Jacques Chessex - The Vampire of Ropraz (3 stars)

Jacques Chessex - The Vampire of Ropraz

(Bitter Lemon Press)


Taking a true story, apparently, Swiss author Jacques Chessex has crafted a disconcerting novella of horrific sexual crime that alternately seduces and appals. Set against a bleak 1903 backdrop of rural belief in black magic, the Jura Mountains village of Ropraz is the scene of a grisly outrage, the grave of a young girl unearthed and the corpse sadistically mutilated and violated. Terror grips the area as two more bodies are found in similar circumstances and a suspect, Favez, is arrested, a disturbed stable boy with bloodshot eyes.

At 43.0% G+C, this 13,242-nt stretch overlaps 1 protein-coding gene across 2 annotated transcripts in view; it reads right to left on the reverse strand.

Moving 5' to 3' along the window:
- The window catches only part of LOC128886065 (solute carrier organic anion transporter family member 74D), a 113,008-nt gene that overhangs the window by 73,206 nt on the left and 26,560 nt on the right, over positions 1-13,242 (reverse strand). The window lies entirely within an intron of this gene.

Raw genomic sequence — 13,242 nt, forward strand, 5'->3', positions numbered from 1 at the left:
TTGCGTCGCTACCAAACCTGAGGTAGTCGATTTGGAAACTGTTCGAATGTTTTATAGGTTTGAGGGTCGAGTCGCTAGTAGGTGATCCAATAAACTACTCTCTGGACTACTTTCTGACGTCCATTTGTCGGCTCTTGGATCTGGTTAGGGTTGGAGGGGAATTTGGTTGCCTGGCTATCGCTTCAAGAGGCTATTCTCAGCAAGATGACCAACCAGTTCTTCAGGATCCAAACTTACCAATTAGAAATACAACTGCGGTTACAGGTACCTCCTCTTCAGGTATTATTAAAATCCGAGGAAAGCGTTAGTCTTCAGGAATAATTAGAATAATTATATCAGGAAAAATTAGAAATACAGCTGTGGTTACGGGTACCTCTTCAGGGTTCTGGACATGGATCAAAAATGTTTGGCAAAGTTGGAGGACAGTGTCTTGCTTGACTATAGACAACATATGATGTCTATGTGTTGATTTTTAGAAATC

Translated into English by W Donald Wilson, Chessex’ stark, wintry prose retains a grim, poetic draw and it’s likely most readers will devour this in under 90 minutes. Contrasting society’s willingness to cloak the basest human desires and abuses in superstition, yet condone the most monstrous acts in wartime, the narrative ends abruptly and conceitedly in 1915. But the chill lingers.


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